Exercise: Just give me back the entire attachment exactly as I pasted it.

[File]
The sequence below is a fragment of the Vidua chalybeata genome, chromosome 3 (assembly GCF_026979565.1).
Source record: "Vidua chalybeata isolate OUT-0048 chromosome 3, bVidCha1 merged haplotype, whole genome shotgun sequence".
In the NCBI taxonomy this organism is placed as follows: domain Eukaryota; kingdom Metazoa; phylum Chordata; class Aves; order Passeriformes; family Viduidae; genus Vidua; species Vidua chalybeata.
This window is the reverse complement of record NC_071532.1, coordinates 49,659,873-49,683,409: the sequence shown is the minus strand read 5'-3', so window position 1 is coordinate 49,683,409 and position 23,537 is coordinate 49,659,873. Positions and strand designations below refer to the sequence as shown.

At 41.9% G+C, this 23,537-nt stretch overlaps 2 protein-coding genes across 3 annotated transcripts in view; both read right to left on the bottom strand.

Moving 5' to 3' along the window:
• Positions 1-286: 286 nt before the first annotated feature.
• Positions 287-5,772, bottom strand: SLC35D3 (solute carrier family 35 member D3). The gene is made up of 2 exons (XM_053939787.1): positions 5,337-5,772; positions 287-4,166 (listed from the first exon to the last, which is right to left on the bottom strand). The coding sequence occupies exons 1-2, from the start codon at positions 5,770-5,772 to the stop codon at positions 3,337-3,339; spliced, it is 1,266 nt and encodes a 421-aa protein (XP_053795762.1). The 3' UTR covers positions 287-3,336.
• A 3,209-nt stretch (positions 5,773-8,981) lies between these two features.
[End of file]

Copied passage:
The sequence below is a fragment of the Vidua chalybeata genome, chromosome 3 (assembly GCF_026979565.1).
Source record: "Vidua chalybeata isolate OUT-0048 chromosome 3, bVidCha1 merged haplotype, whole genome shotgun sequence".
In the NCBI taxonomy this organism is placed as follows: domain Eukaryota; kingdom Metazoa; phylum Chordata; class Aves; order Passeriformes; family Viduidae; genus Vidua; species Vidua chalybeata.
This window is the reverse complement of record NC_071532.1, coordinates 49,659,873-49,683,409: the sequence shown is the minus strand read 5'-3', so window position 1 is coordinate 49,683,409 and position 23,537 is coordinate 49,659,873. Positions and strand designations below refer to the sequence as shown.

At 41.9% G+C, this 23,537-nt stretch overlaps 2 protein-coding genes across 3 annotated transcripts in view; both read right to left on the bottom strand.

Moving 5' to 3' along the window:
• Positions 1-286: 286 nt before the first annotated feature.
• Positions 287-5,772, bottom strand: SLC35D3 (solute carrier family 35 member D3). The gene is made up of 2 exons (XM_053939787.1): positions 5,337-5,772; positions 287-4,166 (listed from the first exon to the last, which is right to left on the bottom strand). The coding sequence occupies exons 1-2, from the start codon at positions 5,770-5,772 to the stop codon at positions 3,337-3,339; spliced, it is 1,266 nt and encodes a 421-aa protein (XP_053795762.1). The 3' UTR covers positions 287-3,336.
• A 3,209-nt stretch (positions 5,773-8,981) lies between these two features.